Touch Small babies who are stroked and cuddled grow and develop quicker. A study of healthy pre-terms of less than 36 weeks post-conception age showed that stroking and other touching increased their weight gain by 47 per cent a day! A similar study found extra touching enabled prems to go home sooner. Stroking can interrupt 'stop-breathing' (apnoea) attacks, and letting your baby hold your finger may calm him and help him breathe. However, if your baby is very premature or ill, the nurses may suggest touching him as little as possible to prevent bruising him or disturbing his sleep.
When something has to be done, he'll have less of a shock if you rouse him first by:
• Stroking him gently
• Giving him a finger to hold
• Letting him suck a (clean) fingertip or pacifier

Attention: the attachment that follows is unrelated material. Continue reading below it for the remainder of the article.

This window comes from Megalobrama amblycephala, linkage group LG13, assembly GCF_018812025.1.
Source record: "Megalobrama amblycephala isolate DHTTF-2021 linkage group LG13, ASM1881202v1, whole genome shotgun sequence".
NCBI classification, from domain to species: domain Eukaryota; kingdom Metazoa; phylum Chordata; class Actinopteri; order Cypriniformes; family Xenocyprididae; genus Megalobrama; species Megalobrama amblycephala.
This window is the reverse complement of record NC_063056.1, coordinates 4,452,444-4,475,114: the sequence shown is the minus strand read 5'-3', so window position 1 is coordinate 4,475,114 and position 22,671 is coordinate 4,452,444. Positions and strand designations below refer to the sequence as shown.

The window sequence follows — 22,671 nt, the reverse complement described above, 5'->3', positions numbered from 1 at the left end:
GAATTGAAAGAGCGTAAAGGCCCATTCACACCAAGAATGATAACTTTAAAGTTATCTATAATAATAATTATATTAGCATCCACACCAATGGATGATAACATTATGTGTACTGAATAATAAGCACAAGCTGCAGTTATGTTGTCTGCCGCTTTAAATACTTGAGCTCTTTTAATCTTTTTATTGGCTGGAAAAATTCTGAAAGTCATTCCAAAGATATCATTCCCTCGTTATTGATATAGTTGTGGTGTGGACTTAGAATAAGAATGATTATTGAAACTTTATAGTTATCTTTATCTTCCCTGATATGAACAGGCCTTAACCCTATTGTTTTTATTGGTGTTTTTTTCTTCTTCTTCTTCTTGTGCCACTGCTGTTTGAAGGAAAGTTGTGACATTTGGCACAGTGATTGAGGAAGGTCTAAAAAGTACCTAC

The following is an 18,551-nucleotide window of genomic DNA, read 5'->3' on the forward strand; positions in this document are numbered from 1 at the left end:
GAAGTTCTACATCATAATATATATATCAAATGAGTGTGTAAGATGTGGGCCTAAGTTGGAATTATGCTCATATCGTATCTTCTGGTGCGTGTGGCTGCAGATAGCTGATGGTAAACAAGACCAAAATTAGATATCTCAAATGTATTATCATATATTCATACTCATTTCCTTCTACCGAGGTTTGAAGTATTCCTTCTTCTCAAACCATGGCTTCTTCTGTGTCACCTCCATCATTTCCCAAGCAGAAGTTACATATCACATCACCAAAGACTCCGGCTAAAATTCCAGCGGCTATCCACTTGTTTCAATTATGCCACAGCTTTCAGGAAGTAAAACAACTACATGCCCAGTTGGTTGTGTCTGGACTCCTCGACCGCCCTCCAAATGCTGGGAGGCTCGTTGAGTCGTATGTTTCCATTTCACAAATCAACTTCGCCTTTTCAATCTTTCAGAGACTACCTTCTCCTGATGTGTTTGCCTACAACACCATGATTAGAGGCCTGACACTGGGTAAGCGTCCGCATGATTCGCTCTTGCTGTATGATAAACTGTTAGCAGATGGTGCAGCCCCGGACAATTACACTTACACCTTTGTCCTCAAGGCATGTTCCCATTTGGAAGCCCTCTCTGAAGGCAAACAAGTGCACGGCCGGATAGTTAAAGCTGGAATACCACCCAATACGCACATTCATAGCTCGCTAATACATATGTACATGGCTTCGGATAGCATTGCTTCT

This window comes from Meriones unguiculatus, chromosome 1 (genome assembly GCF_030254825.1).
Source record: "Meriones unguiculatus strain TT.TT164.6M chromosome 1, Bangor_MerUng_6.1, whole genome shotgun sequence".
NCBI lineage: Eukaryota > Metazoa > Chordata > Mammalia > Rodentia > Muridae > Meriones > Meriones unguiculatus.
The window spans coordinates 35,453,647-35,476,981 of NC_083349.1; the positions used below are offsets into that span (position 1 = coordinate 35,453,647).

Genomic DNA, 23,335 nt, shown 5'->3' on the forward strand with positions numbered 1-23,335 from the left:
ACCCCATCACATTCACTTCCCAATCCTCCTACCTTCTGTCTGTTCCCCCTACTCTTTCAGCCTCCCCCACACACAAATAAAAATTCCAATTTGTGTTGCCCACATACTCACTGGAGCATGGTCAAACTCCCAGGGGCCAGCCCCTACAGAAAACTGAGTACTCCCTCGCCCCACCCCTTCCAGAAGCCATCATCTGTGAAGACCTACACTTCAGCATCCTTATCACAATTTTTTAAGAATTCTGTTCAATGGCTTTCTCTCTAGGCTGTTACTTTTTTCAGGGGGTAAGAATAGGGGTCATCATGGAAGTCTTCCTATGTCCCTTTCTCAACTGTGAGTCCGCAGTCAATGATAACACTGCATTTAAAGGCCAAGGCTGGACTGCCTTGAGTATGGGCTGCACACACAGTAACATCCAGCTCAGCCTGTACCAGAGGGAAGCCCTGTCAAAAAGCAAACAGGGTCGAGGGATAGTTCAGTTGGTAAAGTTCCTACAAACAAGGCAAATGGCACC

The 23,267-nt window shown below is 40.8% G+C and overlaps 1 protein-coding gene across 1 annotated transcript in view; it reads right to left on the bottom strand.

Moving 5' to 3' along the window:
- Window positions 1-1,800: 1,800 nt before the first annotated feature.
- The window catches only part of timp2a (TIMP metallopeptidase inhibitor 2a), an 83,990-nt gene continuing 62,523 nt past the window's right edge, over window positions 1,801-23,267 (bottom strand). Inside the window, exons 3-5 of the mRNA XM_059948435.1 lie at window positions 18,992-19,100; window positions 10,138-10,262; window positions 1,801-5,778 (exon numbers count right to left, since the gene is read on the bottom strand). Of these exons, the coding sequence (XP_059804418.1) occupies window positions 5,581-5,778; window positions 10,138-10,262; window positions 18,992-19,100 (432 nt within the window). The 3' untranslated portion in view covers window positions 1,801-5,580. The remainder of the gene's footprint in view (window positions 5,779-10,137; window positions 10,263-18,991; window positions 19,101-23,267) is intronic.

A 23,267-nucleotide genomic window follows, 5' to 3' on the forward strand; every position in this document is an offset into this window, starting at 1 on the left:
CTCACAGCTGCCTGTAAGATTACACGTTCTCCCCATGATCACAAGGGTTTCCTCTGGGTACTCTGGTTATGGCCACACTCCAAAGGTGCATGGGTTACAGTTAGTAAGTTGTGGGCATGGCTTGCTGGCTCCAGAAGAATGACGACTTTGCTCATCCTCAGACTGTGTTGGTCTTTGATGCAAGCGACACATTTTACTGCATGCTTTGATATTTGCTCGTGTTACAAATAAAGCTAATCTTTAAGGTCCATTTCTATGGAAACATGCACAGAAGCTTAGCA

• Wrapping him in a blanket
• Slowly raising the light level
• Talking or singing softly.
Some babies are less stressed if essential procedures are grouped together, though the most unwell and immature may do better if they recover after each one. Gently cupping the top of his head with one hand and laying the other on his back may comfort him.
As your baby grows and develops or becomes healthier, you'll be able to touch him more. Indeed, a baby of 28 weeks post-conception age will probably manage an hour of actual cuddling. He'll probably love being massaged, and may sleep well and need less oxygen afterwards. Keep him warm, turn the lighting down and wash and warm your hands, then use a little warm oil (such as almond oil) and let your hands express your love by moving over his body.
Nappy changing You may have to supply nappies, creams, cotton wool and other toiletries. Change your baby's nappy as soon as it's wet or soiled, as a damp nappy quickly cools a small baby. The nurses will show you how to avoid dislodging any tubes and wires.